If the component hardness exceeds 320 HV or the tensile strength Rm exceeds 1,000 MPa, the manufacturing process must be checked using a hydrogen embrittlement detection test. In general, galvanic coating should not be applied at all in order to exclude the risk of hydrogen embrittlement fracture.
If an electroplated coating is nevertheless to be applied, the parts must be annealed at approx. 200°C for approx. 6 hours at the latest 4 hours after the electroplating treatment. Subsequent heat treatment reduces the risk of hydrogen embrittlement, but complete elimination cannot be guaranteed.

DIN EN ISO 4042 - Fasteners - Electroplated coatings
DIN EN ISO 15330 - Fasteners - Tension test for detection of hydrogen embrittlement - Method with parallel bearing surfaces
DIN EN ISO 1456 - Metallic and other inorganic coatings - Electroplated coatings of nickel, nickel plus chromium, copper plus nickel and copper plus nickel plus chromium (09.09.2011)

Ban on coatings containing chromium(VI)


Since September 21, 2017, chemicals containing chromium(VI) may no longer be used or placed on the market. In order to keep open the possibility of continued use under the REACH regulation, applications for authorization had to be submitted by March 21, 2016. Since very elaborate proofs or studies are required to obtain authorization, it can be assumed that the number of electroplating companies that will still be offering chromium(VI)-containing coatings (e.g. "yellow galvanized") from 2017 onwards will fall steadily.

The following coatings are affected:

  • Galvanized with yellow chromate (e.g. A2C)
  • Galvanized with olive chromate coating
  • Galvanized with black chromate coating
  • Zinc flake coating containing chromium-6 (e.g. Dacromet®)

For this reason, we would like to present you with suitable alternatives (chrome-6 free!):



If the component hardness exceeds 320 HV or the tensile strength Rm exceeds 1,000 MPa, the manufacturing process must be checked using a hydrogen embrittlement detection test. In this case, galvanic coating should generally be avoided altogether in order to exclude the risk of hydrogen embrittlement fracture. An alternative in these cases can be a zinc flake coating.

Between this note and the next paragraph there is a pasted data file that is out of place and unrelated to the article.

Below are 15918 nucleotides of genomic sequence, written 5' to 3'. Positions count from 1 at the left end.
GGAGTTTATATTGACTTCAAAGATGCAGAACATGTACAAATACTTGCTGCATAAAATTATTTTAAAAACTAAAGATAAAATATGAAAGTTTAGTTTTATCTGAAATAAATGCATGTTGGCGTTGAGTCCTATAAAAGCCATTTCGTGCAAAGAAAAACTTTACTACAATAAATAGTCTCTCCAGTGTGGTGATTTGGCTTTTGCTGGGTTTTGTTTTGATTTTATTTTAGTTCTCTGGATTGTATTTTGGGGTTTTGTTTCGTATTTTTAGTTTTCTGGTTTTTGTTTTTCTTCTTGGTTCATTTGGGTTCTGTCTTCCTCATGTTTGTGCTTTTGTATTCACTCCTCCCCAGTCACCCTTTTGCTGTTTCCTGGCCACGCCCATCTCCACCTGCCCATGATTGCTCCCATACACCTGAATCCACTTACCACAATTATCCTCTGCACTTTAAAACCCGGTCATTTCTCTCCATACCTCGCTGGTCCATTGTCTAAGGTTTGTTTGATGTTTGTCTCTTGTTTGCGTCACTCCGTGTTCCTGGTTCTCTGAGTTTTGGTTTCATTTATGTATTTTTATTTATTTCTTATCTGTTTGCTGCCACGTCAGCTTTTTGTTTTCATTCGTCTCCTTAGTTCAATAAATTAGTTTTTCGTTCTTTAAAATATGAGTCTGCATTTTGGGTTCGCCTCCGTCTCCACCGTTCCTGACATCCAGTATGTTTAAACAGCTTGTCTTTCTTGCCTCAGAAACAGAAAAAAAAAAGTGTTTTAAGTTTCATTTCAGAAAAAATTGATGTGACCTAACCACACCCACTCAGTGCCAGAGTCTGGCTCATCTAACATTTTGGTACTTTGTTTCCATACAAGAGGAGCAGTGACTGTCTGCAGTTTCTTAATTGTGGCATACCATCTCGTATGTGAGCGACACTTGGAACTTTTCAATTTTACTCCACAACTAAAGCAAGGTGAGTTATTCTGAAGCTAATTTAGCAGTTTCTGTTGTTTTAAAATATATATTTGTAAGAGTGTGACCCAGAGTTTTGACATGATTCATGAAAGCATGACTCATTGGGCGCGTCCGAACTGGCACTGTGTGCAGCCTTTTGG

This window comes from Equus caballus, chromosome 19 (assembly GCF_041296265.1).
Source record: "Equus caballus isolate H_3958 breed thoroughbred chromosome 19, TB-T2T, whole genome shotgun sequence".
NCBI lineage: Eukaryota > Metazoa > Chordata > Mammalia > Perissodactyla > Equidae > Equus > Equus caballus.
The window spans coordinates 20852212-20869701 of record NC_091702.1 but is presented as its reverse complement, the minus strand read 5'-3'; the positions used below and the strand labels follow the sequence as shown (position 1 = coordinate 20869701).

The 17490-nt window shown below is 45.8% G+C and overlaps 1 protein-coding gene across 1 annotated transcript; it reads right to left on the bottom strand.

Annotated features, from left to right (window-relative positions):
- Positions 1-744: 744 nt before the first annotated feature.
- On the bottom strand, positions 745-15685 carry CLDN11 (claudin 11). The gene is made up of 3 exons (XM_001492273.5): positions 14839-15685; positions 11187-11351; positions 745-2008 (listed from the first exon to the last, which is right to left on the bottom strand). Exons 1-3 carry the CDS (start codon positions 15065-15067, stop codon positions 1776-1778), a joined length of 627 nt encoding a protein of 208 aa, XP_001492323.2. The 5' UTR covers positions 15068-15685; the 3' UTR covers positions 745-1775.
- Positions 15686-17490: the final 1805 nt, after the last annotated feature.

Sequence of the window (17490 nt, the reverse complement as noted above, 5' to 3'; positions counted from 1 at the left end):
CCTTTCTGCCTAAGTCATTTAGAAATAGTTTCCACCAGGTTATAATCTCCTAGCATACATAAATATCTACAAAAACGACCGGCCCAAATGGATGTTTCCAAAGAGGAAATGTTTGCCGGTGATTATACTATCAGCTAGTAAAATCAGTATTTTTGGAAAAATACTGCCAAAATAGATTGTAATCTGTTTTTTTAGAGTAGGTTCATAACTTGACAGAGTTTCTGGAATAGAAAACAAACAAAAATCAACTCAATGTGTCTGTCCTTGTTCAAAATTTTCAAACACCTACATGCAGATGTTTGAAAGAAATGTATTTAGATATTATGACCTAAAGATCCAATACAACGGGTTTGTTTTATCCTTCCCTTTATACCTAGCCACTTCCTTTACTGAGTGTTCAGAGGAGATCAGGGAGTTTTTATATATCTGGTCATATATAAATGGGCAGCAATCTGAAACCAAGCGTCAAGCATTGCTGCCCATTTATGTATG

All data without warranty.

Zinc flake coatings

Zinc flake coatings are non-electrolytically applied coatings that provide good corrosion protection. These coatings consist of a mixture of zinc and aluminum flakes bonded by an inorganic matrix.

In addition to galvanizing, zinc flake coatings provide what is known as cathodic protection; the coating "sacrifices" itself to protect the base metal. Steel can be protected with these coatings. The coating thickness can range from 5 µm to 15 µm. Thick coatings provide more corrosion protection; thinner coatings provide less corrosion protection but do not affect the functionality of the coated surface, e.g. for nuts and bolts. For metric threaded parts, it is necessary to comply with the tolerances according to ISO 965. The coating thickness of zinc flake coatings must give good corrosion protection with a thin layer so that the connection between bolt and nut is not negatively affected. Compared to the thickness of hot-dip galvanized threaded fasteners, zinc flake coatings have an advantage because the thickness of the coating is thinner.